Let be a high resolution image of a scene, e.g. a image. We want to use attention to propagate regions of interest from up to a canonical representation. For example, in order to learn a model of faces, the canonical representation could be a aligned and cropped frontal face image. Let represent this low resolution canonical image. In this work, we focus on a Deep Belief Network222Other generative models can also be used with our attention framework. to model .
This is illustrated in the diagrams of Fig. 1. The left panel displays the model of Olshausen et.al. , whereas the right panel shows a graphical diagram of our proposed generative model with an attentional mechanism. Here, and represent the latent hidden variables of the DBN model, and (position, rotation, and scale) are the parameters of the 2D similarity transformation.
The 2D similarity transformation is used to rotate, scale, and translate the canonical image onto the canvas that we denote by . Let be a pixel coordinate (e.g. or ) of the canonical image . Let be the set of all coordinates of . For example, if is , then ranges from to . Let the “gaze” variables be the parameter of the Similarity transformation. In order to simplify derivations and to make transformations be linear w.r.t. the transformation parameters, we can equivalently redefine , where and (see  for details). We further define a function as the transformation function to warp points to :
We use the notation
to denote the bilinear interpolation ofat coordinates with anti-aliasing. Let be the extracted low-resolution image at warped locations :
Intuitively, is a patch extracted from according to the shift, rotation and scale parameters of , as shown in Fig. 1, right panel. It is this patch of data that we seek to model generatively. Note that the dimensionality of is equal to the cardinality of , where denotes the set of pixel coordinates of the canonical image . Unlike standard generative learning tasks, the data is not static but changes with the latent variables . Given and , we model the top-down generative process over333We will often omit dependence of on for clarity of presentation. with a Gaussian distribution having a diagonal covariance matrix :
The fact that we do not seek to model the rest of the regions/pixels of is by design. By using 2D similarity transformation to mimic attention, we can discard the complex background of the scene and let the generative model focus on the object of interest. The proposed generative model takes the following form:
where for we use a flat prior that is constant for all , and is defined by a 2-layer Gaussian Deep Belief Network. The conditional is given by a Gaussian distribution as in Eq. 6. To simplify the inference procedure, and the GDBN model of , , will share the same noise parameters .
While the generative equations in the last section are straightforward and intuitive, inference in these models is typically intractable due to the complicated energy landscape of the posterior. During inference, we wish to compute the distribution over the gaze variables and canonical object given the big image . Unlike in standard RBMs and DBNs, there are no simplifying factorial assumptions about the conditional distribution of the latent variable . Having a 2D similarity transformation is reminiscent of third-order Boltzmann machines with performing top-down multiplicative gating of the connections between and . It is well known that inference in these higher-order models is rather complicated.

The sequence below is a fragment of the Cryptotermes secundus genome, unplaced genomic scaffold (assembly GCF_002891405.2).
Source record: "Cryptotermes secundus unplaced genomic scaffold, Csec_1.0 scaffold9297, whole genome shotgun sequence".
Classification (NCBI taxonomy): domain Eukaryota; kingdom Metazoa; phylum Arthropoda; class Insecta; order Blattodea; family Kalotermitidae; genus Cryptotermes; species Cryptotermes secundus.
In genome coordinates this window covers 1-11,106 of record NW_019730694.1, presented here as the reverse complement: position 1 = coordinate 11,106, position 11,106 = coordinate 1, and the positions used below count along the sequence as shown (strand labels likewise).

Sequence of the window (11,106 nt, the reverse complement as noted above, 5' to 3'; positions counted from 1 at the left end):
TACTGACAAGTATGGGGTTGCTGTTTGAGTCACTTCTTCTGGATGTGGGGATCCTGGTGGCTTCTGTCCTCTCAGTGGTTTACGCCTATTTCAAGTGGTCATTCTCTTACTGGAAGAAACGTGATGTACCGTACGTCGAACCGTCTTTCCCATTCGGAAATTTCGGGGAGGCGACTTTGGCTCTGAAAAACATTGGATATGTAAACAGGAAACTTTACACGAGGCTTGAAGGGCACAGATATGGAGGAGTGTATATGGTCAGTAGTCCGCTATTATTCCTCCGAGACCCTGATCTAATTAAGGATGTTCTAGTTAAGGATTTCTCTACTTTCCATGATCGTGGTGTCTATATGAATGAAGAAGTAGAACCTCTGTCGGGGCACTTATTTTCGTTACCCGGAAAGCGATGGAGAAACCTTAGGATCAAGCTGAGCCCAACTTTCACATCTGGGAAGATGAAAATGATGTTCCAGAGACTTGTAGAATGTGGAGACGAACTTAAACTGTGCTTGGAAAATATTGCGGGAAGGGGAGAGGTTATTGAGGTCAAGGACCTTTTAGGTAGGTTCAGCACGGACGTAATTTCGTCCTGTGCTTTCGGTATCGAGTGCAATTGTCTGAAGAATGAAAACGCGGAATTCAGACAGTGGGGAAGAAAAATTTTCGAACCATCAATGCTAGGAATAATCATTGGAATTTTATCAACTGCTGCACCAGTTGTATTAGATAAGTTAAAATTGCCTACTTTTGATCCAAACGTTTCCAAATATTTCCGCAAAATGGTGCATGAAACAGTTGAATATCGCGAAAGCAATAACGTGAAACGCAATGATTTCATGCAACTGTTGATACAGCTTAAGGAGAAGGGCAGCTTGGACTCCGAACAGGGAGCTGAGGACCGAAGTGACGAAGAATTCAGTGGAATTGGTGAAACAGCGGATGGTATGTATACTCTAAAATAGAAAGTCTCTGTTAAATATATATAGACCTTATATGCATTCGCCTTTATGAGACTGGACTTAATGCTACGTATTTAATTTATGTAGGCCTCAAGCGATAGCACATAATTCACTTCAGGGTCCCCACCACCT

One way to perform inference in our model is to resort to Gibbs sampling by computing the set of alternating conditional posteriors: The conditional distribution over the canonical image takes the following form:
where is the top-down influence of the DBN. Note that if we know the gaze variable and the first layer of hidden variables , then is simply defined by a Gaussian distribution, where the mean is given by the average of the top-down influence and bottom-up information from . The conditional distributions over and given are given by the standard DBN inference equations . The conditional posterior over the gaze variables is given by:
Using Bayes’ rule, the unnormalized log probability of is defined in Eq. 9
. We stress that this equation is atypical in that the random variable of interestactually affects the conditioning variable (see Eq. 5) We can explore the gaze variables using Hamiltonian Monte Carlo (HMC) algorithm [27, 28]. Intuitively, conditioned on the canonical object that our model has in “mind”, HMC searches over the entire image to find a region with a good match to .
If the goal is only to find the MAP estimate of, then we may want to use second-order methods for optimizing
. This would be equivalent to the Lucas-Kanade framework in computer vision, developed for image alignment. However, HMC has the advantage of being a proper MCMC sampler that satisfies detailed balance and fits nicely with our probabilistic framework.
The HMC algorithm first specifies the Hamiltonian over the position variables and auxiliary momentum variables : , where the potential function is defined by and the kinetic energy function is given by . The dynamics of the system is defined by:
HMC simulates the discretized system by performing leap-frog updates of and using Eq. 10
. Additional hyperparameters that need to be specified include the step size, number of leap-frog steps, and the mass of the variables (see  for details).